On November 9-10, Paycor hosted its ninth annual HR Web Summit featuring sessions on a variety of topics ranging from the Department of Labor, Form I-9 and EEO-1 Report changes to common trends within the HR industry. The article below details the rise of millennials in the workforce and tips employers can use to engage this emerging group.
Millennials are on the rise. Born between 1978 and 1996, this group of young professionals have surpassed baby boomers as the largest generation in America, and by 2020 they will make up 50% of the workforce. As more young professionals start families later in life, the lifespan of a “generation” is getting even longer. That means the Millennials are here to stay.
Millennials are different. Millennials were raised differently and they have different habits, strengths, and expectations when it comes to work and employment. The Baby Boomers (born before 1964) formed their identity around their careers and used emerging technologies to enhance their jobs. Generation X (born between 1965-1977) were latchkey kids who preferred to work autonomously, and they came to expect telecommuting as part of their work/life balance.
Millennials expect a high level of direction, positive reinforcement, and diverse workplaces. Technology is a fully integrated part of their lives. They come from high schools and colleges with community service requirements, and while more of them played school sports than previous generations, the rules were sometimes different. Soccer teams didn’t have goalies, no one kept score, and everyone got a trophy at the end of the game. That doesn’t mean their way is better or worse than what came before -- but it’s different.
Millennials value change agents. Millennials are more socially engaged than previous generations and they expect their companies to be, too. They came of age when Affirmative Action and Equal Opportunity Employment were the norm, and they expect diverse workplaces. If everyone in your company looks, acts, and dresses the same, your potential Millennial employee may back away slowly. And a green work environment isn’t just enticing -- it’s expected.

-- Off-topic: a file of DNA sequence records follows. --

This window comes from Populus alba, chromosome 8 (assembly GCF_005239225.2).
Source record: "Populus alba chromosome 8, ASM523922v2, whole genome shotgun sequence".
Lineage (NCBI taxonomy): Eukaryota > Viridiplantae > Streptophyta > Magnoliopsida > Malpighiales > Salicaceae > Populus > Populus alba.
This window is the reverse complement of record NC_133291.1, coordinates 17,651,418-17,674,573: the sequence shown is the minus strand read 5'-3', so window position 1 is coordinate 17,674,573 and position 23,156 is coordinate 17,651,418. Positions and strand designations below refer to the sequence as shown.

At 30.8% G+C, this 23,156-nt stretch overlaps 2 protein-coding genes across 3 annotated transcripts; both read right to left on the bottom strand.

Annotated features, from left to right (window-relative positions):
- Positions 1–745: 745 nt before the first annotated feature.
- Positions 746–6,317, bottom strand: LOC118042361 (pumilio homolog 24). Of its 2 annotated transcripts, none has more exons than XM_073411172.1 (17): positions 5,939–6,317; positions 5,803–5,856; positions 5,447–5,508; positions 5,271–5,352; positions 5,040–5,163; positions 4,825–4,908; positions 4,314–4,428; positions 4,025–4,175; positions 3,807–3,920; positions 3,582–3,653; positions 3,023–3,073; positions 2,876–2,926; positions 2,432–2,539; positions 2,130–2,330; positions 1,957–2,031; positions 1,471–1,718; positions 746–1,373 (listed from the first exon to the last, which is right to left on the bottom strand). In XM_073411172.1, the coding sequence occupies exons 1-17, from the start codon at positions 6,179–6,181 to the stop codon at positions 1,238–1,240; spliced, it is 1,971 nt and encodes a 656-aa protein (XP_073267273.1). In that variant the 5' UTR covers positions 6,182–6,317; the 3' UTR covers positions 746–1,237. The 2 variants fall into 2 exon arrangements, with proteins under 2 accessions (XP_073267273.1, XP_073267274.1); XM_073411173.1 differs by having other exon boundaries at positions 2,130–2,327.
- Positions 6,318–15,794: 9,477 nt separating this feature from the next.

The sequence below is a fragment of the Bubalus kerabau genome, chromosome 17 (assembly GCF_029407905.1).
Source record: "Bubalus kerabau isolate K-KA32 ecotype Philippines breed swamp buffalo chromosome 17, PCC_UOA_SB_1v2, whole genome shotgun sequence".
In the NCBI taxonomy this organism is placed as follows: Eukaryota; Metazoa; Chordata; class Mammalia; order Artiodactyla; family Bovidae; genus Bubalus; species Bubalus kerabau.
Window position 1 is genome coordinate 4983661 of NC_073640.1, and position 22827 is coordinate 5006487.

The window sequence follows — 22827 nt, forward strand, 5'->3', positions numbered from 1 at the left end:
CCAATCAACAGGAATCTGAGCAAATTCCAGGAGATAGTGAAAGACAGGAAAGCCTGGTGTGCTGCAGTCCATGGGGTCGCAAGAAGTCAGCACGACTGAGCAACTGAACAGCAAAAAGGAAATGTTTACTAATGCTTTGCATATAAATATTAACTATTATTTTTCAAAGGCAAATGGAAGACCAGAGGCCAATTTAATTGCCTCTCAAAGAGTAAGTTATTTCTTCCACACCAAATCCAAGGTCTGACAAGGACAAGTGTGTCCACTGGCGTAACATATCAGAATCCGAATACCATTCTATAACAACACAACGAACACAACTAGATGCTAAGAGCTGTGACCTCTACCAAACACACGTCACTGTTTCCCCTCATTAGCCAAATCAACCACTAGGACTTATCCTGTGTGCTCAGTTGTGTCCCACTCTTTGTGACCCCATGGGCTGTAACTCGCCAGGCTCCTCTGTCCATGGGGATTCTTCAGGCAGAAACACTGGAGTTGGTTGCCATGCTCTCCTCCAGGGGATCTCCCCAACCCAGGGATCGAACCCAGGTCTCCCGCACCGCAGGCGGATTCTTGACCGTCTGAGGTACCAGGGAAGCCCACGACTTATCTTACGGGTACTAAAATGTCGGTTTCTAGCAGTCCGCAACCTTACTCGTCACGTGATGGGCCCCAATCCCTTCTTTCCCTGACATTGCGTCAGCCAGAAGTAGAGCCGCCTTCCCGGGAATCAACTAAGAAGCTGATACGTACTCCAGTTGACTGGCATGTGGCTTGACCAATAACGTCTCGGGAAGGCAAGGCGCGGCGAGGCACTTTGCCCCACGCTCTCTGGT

Millennials are checking you out, too. Millennials live online and expect you to as well. Is your website clear, modern, and inviting? Does it not only list job openings, but also present your company’s commitment to social responsibility? Do you know what your current and past employees are saying about you on GlassDoor? Millennials will check your social media feeds before they even apply, so make sure you know what your internet footprint looks like.
Millennials value flexibility. Millennials expect PTO or flex-schedules over sick days or vacation time. They learn best in fast-moving, group-based training programs. They change jobs and employers every 2-3 years, so if you expect them to conform to “how it’s always been done,” they’ll simply move on.
Millennials want to be challenged. Millennials have higher self-esteem than previous generations. They’re loyal to leaders, not companies, and they value partnerships over mentorships. Give them specifics when you coach their performance, and ask them to critique you, too. Recognition isn’t always financial. Set clear expectations, always focus on maintaining the relationship, and stay flexible.
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